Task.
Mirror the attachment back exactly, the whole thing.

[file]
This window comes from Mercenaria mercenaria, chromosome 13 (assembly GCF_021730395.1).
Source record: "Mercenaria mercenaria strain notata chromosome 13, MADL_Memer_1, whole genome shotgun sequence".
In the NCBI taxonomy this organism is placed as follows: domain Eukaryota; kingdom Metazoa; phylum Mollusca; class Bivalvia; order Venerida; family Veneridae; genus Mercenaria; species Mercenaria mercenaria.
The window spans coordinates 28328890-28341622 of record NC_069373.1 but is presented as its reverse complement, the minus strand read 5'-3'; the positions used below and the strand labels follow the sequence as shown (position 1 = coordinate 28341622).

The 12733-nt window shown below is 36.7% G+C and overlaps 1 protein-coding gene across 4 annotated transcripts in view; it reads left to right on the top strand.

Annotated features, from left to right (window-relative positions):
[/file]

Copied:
This window comes from Mercenaria mercenaria, chromosome 13 (assembly GCF_021730395.1).
Source record: "Mercenaria mercenaria strain notata chromosome 13, MADL_Memer_1, whole genome shotgun sequence".
In the NCBI taxonomy this organism is placed as follows: domain Eukaryota; kingdom Metazoa; phylum Mollusca; class Bivalvia; order Venerida; family Veneridae; genus Mercenaria; species Mercenaria mercenaria.
The window spans coordinates 28328890-28341622 of record NC_069373.1 but is presented as its reverse complement, the minus strand read 5'-3'; the positions used below and the strand labels follow the sequence as shown (position 1 = coordinate 28341622).

The 12733-nt window shown below is 36.7% G+C and overlaps 1 protein-coding gene across 4 annotated transcripts in view; it reads left to right on the top strand.

Annotated features, from left to right (window-relative positions):